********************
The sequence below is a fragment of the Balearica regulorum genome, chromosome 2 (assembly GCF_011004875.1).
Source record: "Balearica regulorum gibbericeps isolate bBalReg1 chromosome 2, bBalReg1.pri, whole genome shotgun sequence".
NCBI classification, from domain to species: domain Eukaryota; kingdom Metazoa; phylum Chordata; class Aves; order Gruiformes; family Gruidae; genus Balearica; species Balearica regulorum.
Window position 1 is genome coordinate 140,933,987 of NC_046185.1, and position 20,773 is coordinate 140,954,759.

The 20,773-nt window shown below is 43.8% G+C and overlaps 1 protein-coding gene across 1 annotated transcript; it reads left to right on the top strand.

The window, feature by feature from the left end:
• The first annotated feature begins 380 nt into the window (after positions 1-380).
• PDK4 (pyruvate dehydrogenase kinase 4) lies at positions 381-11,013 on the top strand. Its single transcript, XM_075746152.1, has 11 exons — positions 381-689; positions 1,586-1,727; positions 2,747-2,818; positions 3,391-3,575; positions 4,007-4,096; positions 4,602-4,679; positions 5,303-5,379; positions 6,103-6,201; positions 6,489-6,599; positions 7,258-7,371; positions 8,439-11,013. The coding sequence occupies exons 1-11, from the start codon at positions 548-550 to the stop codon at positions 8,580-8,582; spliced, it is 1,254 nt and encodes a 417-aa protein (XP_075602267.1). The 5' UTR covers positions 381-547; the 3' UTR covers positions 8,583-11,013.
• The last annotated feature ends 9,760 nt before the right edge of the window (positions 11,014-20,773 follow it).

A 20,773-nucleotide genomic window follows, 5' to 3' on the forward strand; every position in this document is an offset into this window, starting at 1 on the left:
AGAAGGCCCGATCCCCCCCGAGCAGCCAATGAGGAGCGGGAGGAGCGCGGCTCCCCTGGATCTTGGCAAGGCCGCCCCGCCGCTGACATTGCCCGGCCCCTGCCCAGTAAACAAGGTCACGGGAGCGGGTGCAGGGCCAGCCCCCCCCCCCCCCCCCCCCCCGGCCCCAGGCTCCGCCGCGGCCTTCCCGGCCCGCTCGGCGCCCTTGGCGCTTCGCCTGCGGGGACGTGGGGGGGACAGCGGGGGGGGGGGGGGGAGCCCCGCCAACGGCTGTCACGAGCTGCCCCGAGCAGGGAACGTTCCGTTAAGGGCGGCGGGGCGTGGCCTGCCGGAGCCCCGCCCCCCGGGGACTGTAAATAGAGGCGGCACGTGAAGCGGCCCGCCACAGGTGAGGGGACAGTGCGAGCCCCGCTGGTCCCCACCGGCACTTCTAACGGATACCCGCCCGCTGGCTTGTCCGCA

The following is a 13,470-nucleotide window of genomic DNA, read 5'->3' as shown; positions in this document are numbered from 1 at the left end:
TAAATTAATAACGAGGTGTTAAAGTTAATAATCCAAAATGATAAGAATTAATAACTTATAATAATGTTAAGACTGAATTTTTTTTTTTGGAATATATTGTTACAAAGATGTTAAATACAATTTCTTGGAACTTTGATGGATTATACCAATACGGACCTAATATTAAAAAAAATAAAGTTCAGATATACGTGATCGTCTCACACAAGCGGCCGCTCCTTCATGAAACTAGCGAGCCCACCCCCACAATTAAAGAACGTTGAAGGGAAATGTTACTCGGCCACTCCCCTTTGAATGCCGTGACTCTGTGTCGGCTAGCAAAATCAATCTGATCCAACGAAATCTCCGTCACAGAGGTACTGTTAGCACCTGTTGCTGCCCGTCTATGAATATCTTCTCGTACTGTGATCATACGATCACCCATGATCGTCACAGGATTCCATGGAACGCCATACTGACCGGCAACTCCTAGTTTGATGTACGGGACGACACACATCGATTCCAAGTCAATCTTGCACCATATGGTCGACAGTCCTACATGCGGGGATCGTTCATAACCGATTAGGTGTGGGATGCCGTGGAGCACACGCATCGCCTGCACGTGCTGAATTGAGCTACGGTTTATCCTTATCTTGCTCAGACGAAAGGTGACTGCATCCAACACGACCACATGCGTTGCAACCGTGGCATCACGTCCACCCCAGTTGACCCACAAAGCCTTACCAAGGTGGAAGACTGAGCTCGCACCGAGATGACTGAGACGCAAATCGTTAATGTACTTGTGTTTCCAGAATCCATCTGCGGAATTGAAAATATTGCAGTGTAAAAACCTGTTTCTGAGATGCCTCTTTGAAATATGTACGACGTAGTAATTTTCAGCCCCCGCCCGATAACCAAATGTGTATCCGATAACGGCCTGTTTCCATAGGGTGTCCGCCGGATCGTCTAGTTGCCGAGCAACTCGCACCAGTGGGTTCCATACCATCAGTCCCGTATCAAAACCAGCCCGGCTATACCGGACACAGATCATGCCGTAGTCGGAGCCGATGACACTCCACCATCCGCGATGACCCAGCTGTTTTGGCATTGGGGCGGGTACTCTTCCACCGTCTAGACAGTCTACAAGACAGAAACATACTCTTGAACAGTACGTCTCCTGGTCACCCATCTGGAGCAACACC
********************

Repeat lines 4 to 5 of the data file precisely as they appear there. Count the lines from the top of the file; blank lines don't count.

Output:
Window position 1 is genome coordinate 140,933,987 of NC_046185.1, and position 20,773 is coordinate 140,954,759.

The 20,773-nt window shown below is 43.8% G+C and overlaps 1 protein-coding gene across 1 annotated transcript; it reads left to right on the top strand.